I am now entering my second week of classes here in Peru. We had a great weekend traveling within 2 hours of Cusco to visit various Incan and other Peruvian treasures. On Saturday a group of us went to Tipon (which is about 30 minutes outside of Cusco). This was an amazing place to see the agricultural specialties of the Incas. The Incas invented an irrigation system that still runs today and the water is extremely pure.
The Incas were very concerned about cultivating new sorts of plants so they used the knowledge they had to make new plants. Tipon is up high on a mountain and the road to get up there is anything but paved and barely has enough room for one car let alone two, so passing each other is always an interesting task. Regardless, the ride was fine and we were able to have amazing views the entire way up and down as well once we were at Tipon.
Our next stop was to Pikillaka, which is a pre-Incan village. Most of ruins that are still here are mostly from the Incan time, so people don’t typically know much about the other ruins but this was a huge village especially for that time, and everything was built with stones and bricks made out of clay and straw. This was probably also the first grid system ever made and we saw the map of the area and it was pretty fascinating that the grid system is still easily visible today.
Our last stop of the day was to an old church (Anallaya or something like that). Anyways it was very interesting, because there were 5 languages used in the church (Greek, Quetchwan, Spanish, Latin and one other one that i can’t remember). This was a church built in the time of the Spanish conquest but it combines many of the Spanish catholic beliefs with the Incan beliefs, as well as some Muslim traditions (such as everything has a sun at the top since the Incas prayed to the sun mostly) and the art depictions were based in some Incan beliefs as well.
After we got back, I went to a traditional dance competition because my family’s niece was in the competition. All of the women wear traditional big, colorful, dresses and the guys wear sombreros and special suits. It was really fantastic to be able to watch this. There were people who were 4 years old and then also some professionals.
On Sunday we went to the Sacred Valley. The drive down itself was fantastic; we had views of the entire valley as well as some of the few snow-covered mountains (even though its winter and freezing sometimes here we are too close to the equator to get much snow). The first stop was the famous Pisac market where there are many native artisan shops as well as a farmers market complete with coca leaves and special dyes for all your clothes.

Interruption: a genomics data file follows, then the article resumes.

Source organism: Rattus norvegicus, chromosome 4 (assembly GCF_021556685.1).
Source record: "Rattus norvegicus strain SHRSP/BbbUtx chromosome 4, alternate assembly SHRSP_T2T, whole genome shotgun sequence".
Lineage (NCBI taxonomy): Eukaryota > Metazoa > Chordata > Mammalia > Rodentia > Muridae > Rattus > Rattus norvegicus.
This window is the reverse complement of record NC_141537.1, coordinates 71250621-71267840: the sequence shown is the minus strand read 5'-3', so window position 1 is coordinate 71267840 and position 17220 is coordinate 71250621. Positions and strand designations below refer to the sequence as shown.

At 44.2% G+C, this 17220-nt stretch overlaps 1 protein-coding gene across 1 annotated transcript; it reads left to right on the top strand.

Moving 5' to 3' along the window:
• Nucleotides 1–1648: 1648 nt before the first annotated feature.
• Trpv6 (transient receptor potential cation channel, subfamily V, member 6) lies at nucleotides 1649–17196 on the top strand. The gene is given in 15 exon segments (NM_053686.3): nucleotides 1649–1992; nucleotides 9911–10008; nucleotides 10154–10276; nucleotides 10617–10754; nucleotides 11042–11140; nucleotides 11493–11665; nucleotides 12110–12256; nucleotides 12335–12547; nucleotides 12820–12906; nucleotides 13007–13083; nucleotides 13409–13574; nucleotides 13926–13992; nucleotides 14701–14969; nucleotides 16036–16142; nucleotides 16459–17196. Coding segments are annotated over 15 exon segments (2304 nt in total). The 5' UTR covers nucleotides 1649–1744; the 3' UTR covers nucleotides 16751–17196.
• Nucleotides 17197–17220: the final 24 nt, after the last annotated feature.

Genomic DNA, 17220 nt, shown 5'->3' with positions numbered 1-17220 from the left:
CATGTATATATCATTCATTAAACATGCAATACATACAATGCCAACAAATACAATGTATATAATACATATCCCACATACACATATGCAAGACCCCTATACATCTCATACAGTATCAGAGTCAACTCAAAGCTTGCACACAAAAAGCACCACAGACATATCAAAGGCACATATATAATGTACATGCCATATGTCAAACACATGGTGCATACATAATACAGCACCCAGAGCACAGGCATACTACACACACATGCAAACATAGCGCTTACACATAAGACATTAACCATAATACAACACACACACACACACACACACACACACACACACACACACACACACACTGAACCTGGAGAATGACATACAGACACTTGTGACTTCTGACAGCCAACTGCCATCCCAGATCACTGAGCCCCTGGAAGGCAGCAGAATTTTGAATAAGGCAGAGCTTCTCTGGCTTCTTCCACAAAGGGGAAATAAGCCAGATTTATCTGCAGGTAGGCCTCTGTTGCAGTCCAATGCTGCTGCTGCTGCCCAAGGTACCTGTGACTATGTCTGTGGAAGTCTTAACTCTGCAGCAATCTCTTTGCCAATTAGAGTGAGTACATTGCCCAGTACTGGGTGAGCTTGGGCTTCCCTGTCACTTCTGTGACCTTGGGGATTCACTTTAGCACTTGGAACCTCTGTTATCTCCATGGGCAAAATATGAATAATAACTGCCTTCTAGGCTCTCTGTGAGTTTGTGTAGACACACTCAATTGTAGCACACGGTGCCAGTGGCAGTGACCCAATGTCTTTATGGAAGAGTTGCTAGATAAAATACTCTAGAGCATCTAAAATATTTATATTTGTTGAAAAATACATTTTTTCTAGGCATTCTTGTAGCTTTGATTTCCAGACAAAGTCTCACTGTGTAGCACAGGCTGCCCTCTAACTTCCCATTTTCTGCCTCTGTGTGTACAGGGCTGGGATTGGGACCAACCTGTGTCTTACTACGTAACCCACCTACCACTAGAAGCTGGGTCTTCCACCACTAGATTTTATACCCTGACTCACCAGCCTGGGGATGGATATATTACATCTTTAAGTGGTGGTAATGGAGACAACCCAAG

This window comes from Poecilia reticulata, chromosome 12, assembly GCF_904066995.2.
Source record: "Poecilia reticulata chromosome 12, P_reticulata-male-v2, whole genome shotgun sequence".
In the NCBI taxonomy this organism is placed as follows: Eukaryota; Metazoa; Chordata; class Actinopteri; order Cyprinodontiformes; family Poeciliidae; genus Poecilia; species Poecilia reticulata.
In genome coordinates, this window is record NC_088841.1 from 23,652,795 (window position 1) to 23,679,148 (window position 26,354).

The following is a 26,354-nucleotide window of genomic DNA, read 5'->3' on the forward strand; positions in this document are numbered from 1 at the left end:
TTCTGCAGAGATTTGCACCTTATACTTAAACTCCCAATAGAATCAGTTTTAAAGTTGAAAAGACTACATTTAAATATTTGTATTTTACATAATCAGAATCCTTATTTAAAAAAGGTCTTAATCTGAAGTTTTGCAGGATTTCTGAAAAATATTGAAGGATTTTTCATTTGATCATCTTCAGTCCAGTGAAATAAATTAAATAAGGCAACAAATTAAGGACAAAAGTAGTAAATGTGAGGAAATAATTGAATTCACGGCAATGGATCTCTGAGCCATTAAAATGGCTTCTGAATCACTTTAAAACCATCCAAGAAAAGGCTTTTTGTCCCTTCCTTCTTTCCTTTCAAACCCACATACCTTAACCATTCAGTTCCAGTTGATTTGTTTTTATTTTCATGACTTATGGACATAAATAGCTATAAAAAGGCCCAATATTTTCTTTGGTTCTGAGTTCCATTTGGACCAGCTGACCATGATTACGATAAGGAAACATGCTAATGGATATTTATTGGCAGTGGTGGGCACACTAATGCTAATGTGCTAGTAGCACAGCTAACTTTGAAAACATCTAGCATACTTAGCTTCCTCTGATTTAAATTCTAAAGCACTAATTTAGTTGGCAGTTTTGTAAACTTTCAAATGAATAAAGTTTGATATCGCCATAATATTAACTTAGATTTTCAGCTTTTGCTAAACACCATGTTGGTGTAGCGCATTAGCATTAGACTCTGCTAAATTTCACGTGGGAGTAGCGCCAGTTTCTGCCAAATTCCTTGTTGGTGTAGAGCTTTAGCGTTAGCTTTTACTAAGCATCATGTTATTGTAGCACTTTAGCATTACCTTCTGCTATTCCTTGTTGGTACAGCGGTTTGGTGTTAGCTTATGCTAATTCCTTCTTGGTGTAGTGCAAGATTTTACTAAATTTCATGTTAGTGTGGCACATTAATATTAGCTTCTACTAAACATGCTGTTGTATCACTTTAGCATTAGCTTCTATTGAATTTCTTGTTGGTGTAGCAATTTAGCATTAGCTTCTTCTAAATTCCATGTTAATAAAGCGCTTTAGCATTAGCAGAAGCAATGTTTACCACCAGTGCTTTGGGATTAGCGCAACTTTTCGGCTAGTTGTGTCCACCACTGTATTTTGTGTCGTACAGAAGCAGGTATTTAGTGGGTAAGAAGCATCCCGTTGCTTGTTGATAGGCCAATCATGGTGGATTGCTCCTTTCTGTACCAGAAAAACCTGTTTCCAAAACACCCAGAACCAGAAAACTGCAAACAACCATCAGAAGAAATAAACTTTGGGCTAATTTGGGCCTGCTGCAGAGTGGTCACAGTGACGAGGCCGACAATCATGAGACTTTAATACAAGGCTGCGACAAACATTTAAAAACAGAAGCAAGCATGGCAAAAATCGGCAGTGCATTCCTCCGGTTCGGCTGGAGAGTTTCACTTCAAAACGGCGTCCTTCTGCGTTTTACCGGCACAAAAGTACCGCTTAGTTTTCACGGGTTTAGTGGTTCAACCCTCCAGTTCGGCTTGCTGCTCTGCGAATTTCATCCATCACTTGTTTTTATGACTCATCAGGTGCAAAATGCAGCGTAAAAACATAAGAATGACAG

Next were the Pisac ruins (yet another Incan treasure built on a mountainside.) Here there were holes in the mountains surrounding the city because they put their dead in the fetal position in the holes with provisions so they could be prepared for the afterlife. We had a nice buffet lunch in Urubamba, complete with Peruvian specialties like tongue and stomach intestines (I decided against trying those!). Another famous ruin was Ollantambyo which was where many royalty lived and their first kings have their faces in the side of the mountain. This is also where the famous Inca trail starts on the way to Machu Pichu for 4 days. Another amazing part about this area was that they carried granite rocks 10 miles from another mountain obviously with just manpower. At the end of the day we learned how they make the famous attire in the vibrant colors that we see (via all natural plants).
All in all a fantastic and interesting weekend. Family and friends are great here!
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Click for information on AmeriSpan's SALUD program in Cusco.